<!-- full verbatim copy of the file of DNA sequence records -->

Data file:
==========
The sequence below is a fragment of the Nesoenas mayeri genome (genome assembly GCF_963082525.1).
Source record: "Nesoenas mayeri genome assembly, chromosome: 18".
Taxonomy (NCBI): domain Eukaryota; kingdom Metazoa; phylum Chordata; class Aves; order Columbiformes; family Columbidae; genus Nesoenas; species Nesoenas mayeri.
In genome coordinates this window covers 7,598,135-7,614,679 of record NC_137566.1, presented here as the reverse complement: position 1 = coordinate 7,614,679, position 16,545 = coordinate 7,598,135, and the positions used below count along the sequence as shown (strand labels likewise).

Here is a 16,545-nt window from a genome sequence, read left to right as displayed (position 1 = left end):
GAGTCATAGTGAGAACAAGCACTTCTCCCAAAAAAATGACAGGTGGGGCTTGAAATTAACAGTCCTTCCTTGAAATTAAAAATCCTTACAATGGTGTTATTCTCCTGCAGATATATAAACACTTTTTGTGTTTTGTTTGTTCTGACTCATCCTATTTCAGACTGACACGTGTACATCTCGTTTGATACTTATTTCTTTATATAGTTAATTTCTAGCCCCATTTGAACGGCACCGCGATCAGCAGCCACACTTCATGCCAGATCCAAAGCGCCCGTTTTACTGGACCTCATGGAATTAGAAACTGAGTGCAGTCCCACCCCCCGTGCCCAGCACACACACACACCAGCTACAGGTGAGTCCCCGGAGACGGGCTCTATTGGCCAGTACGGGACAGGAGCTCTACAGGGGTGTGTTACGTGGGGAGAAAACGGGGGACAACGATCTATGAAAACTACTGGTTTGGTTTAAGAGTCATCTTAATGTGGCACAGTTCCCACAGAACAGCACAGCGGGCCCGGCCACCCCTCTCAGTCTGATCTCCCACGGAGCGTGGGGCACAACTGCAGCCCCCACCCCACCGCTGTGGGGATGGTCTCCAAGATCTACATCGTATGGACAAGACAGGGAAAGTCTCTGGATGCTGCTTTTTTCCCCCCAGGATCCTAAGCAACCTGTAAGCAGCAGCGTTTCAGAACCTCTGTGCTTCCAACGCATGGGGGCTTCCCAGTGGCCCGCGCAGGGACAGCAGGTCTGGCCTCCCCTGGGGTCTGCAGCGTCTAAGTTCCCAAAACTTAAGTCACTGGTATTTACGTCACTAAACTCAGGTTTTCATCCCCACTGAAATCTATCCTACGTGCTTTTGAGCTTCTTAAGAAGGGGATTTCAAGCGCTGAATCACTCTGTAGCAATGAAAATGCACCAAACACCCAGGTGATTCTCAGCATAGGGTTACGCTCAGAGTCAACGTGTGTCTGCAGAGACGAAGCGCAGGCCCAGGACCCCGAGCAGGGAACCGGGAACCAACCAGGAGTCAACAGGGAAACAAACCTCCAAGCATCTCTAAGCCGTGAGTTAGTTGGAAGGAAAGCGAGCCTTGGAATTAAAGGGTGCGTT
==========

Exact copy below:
The sequence below is a fragment of the Nesoenas mayeri genome (genome assembly GCF_963082525.1).
Source record: "Nesoenas mayeri genome assembly, chromosome: 18".
Taxonomy (NCBI): domain Eukaryota; kingdom Metazoa; phylum Chordata; class Aves; order Columbiformes; family Columbidae; genus Nesoenas; species Nesoenas mayeri.
In genome coordinates this window covers 7,598,135-7,614,679 of record NC_137566.1, presented here as the reverse complement: position 1 = coordinate 7,614,679, position 16,545 = coordinate 7,598,135, and the positions used below count along the sequence as shown (strand labels likewise).

Here is a 16,545-nt window from a genome sequence, read left to right as displayed (position 1 = left end):
GAGTCATAGTGAGAACAAGCACTTCTCCCAAAAAAATGACAGGTGGGGCTTGAAATTAACAGTCCTTCCTTGAAATTAAAAATCCTTACAATGGTGTTATTCTCCTGCAGATATATAAACACTTTTTGTGTTTTGTTTGTTCTGACTCATCCTATTTCAGACTGACACGTGTACATCTCGTTTGATACTTATTTCTTTATATAGTTAATTTCTAGCCCCATTTGAACGGCACCGCGATCAGCAGCCACACTTCATGCCAGATCCAAAGCGCCCGTTTTACTGGACCTCATGGAATTAGAAACTGAGTGCAGTCCCACCCCCCGTGCCCAGCACACACACACACCAGCTACAGGTGAGTCCCCGGAGACGGGCTCTATTGGCCAGTACGGGACAGGAGCTCTACAGGGGTGTGTTACGTGGGGAGAAAACGGGGGACAACGATCTATGAAAACTACTGGTTTGGTTTAAGAGTCATCTTAATGTGGCACAGTTCCCACAGAACAGCACAGCGGGCCCGGCCACCCCTCTCAGTCTGATCTCCCACGGAGCGTGGGGCACAACTGCAGCCCCCACCCCACCGCTGTGGGGATGGTCTCCAAGATCTACATCGTATGGACAAGACAGGGAAAGTCTCTGGATGCTGCTTTTTTCCCCCCAGGATCCTAAGCAACCTGTAAGCAGCAGCGTTTCAGAACCTCTGTGCTTCCAACGCATGGGGGCTTCCCAGTGGCCCGCGCAGGGACAGCAGGTCTGGCCTCCCCTGGGGTCTGCAGCGTCTAAGTTCCCAAAACTTAAGTCACTGGTATTTACGTCACTAAACTCAGGTTTTCATCCCCACTGAAATCTATCCTACGTGCTTTTGAGCTTCTTAAGAAGGGGATTTCAAGCGCTGAATCACTCTGTAGCAATGAAAATGCACCAAACACCCAGGTGATTCTCAGCATAGGGTTACGCTCAGAGTCAACGTGTGTCTGCAGAGACGAAGCGCAGGCCCAGGACCCCGAGCAGGGAACCGGGAACCAACCAGGAGTCAACAGGGAAACAAACCTCCAAGCATCTCTAAGCCGTGAGTTAGTTGGAAGGAAAGCGAGCCTTGGAATTAAAGGGTGCGTT